Update: New documents have been released by the legislative committee investigating the George Washington Bridge lane closures.
By the end of the day on Thursday, a state governor and 2016 presidential contender had admitted to being "blindsided" and "humiliated" by his staff, had personally apologized to a mayor in his state, and had fired a deputy chief of staff whose unearthed email exposed the extent to which the New Jersey governor's office had been involved in last year's inexplicable George Washington Bridge lane closures snarled traffic for a week.
It was a tough day for Chris Christie, and a dramatic one. As the story continues to unfold, let's pause to make sense of the four key takeaways so far:
1. Christie's claim that he was "blindsided" by his staff's emails was treated with skepticism in the press briefing room. If Democrats and even Republicans (privately) thought that his staffers were involved in the lane closures, then why didn't Christie? Christie says he has created a trusting, family like atmosphere in his office, and had no reason to believe — until this week — that he had been deceived by an aide.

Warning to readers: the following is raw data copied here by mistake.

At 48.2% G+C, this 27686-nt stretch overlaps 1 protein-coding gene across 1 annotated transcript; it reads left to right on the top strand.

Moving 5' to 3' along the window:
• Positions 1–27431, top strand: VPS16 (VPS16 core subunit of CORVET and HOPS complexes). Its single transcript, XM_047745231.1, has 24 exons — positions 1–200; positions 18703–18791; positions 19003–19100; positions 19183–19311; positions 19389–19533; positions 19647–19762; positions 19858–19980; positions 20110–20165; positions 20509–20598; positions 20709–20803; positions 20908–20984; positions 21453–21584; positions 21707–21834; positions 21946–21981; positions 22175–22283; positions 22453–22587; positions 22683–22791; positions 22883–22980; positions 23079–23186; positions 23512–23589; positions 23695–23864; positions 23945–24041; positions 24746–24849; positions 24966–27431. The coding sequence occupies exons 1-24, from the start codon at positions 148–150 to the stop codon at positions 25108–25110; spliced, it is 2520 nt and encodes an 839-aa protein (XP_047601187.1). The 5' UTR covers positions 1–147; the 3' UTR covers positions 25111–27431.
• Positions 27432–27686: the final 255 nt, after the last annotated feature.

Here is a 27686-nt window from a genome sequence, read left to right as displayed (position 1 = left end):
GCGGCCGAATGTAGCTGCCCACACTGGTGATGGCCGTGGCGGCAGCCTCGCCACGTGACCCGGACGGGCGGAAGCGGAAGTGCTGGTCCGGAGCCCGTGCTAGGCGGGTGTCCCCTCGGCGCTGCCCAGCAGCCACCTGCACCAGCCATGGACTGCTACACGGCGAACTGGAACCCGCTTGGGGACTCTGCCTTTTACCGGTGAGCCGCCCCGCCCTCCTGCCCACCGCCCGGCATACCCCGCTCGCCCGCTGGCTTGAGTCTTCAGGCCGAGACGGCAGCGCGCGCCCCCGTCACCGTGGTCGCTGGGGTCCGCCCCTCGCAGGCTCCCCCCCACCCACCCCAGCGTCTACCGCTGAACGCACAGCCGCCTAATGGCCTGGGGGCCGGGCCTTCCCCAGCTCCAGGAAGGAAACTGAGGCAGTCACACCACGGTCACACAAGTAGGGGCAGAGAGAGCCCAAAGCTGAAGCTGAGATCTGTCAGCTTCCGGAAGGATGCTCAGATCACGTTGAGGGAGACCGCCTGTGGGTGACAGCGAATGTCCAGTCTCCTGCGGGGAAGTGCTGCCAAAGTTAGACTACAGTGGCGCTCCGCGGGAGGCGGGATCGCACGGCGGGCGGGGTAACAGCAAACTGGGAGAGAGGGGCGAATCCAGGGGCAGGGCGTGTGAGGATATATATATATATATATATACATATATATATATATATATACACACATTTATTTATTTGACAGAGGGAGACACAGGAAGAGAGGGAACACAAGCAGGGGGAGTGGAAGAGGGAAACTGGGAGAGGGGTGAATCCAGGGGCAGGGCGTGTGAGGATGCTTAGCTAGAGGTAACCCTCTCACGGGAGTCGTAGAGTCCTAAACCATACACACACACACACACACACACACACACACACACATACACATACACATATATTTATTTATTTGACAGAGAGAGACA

2. One of the central figures in the scandal, Bill Stepien, is the ultimate Christie insider. He was campaign manager for Christie in 2009 and 2013, he worked the halls of the Republican Governors Association in November when Christie was elected chairman, and he was tapped by Christie both for a role with the RGA and to head the state Republican party. (Christie has now instructed him to step back from both positions.)
3. Christie says he's doing soul-searching — but he is not going to change. The subdued Christie at his "I'm sorry" press conference on Thursday is not necessarily indicative of how he will be in the future. When Christie's back is against the wall, as it was this week, he does long press conferences, takes all reporters' questions without getting testy...and then goes right back to his signature aggressive style the next day.
4. This scandal may prompt others to open up about Christie's alleged vengeful side. In the wake of Fort Lee Mayor Mark Sokolich's allegations of political retribution, Jersey City Mayor Steven Fulop has come forward to allege that after he declined to endorse Christie's re-election bid, the governor's office canceled several meetings with him. Are other Christie detractors now emboldened to tell their tales of gubernatorial revenge?